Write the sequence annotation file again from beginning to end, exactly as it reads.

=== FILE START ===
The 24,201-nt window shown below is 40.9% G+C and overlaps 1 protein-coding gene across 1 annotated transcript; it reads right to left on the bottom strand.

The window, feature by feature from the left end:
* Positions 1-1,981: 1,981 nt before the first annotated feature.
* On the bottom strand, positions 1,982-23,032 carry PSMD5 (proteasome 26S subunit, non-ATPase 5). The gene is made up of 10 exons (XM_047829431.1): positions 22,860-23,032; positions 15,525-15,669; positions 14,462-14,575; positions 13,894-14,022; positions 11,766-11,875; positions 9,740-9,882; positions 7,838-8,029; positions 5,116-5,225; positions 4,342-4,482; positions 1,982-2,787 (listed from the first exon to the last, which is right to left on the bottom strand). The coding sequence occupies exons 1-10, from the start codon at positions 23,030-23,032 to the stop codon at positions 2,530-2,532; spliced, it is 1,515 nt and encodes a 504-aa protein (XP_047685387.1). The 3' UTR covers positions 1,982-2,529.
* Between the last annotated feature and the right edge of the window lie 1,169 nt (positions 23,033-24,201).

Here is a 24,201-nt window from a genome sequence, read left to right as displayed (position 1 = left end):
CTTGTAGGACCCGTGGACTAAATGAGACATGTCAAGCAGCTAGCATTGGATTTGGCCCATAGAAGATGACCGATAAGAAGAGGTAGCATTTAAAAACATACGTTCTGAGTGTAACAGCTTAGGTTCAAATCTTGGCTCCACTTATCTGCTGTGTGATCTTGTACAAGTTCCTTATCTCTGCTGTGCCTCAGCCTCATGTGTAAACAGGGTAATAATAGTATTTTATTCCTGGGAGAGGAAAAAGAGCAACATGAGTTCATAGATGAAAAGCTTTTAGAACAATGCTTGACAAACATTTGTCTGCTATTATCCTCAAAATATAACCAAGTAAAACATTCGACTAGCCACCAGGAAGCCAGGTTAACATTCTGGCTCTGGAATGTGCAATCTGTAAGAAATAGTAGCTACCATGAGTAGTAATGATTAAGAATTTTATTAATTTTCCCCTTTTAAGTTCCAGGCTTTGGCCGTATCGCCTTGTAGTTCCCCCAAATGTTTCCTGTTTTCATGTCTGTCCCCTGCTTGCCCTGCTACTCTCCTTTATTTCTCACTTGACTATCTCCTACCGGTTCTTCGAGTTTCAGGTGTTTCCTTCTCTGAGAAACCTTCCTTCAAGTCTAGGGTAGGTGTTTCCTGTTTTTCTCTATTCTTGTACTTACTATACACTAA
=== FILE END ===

The 24,201-nt window shown below is 40.9% G+C and overlaps 1 protein-coding gene across 1 annotated transcript; it reads right to left on the bottom strand.

The window, feature by feature from the left end:
* Positions 1-1,981: 1,981 nt before the first annotated feature.
* On the bottom strand, positions 1,982-23,032 carry PSMD5 (proteasome 26S subunit, non-ATPase 5). The gene is made up of 10 exons (XM_047829431.1): positions 22,860-23,032; positions 15,525-15,669; positions 14,462-14,575; positions 13,894-14,022; positions 11,766-11,875; positions 9,740-9,882; positions 7,838-8,029; positions 5,116-5,225; positions 4,342-4,482; positions 1,982-2,787 (listed from the first exon to the last, which is right to left on the bottom strand). The coding sequence occupies exons 1-10, from the start codon at positions 23,030-23,032 to the stop codon at positions 2,530-2,532; spliced, it is 1,515 nt and encodes a 504-aa protein (XP_047685387.1). The 3' UTR covers positions 1,982-2,529.
* Between the last annotated feature and the right edge of the window lie 1,169 nt (positions 23,033-24,201).

Here is a 24,201-nt window from a genome sequence, read left to right as displayed (position 1 = left end):
CTTGTAGGACCCGTGGACTAAATGAGACATGTCAAGCAGCTAGCATTGGATTTGGCCCATAGAAGATGACCGATAAGAAGAGGTAGCATTTAAAAACATACGTTCTGAGTGTAACAGCTTAGGTTCAAATCTTGGCTCCACTTATCTGCTGTGTGATCTTGTACAAGTTCCTTATCTCTGCTGTGCCTCAGCCTCATGTGTAAACAGGGTAATAATAGTATTTTATTCCTGGGAGAGGAAAAAGAGCAACATGAGTTCATAGATGAAAAGCTTTTAGAACAATGCTTGACAAACATTTGTCTGCTATTATCCTCAAAATATAACCAAGTAAAACATTCGACTAGCCACCAGGAAGCCAGGTTAACATTCTGGCTCTGGAATGTGCAATCTGTAAGAAATAGTAGCTACCATGAGTAGTAATGATTAAGAATTTTATTAATTTTCCCCTTTTAAGTTCCAGGCTTTGGCCGTATCGCCTTGTAGTTCCCCCAAATGTTTCCTGTTTTCATGTCTGTCCCCTGCTTGCCCTGCTACTCTCCTTTATTTCTCACTTGACTATCTCCTACCGGTTCTTCGAGTTTCAGGTGTTTCCTTCTCTGAGAAACCTTCCTTCAAGTCTAGGGTAGGTGTTTCCTGTTTTTCTCTATTCTTGTACTTACTATACACTAA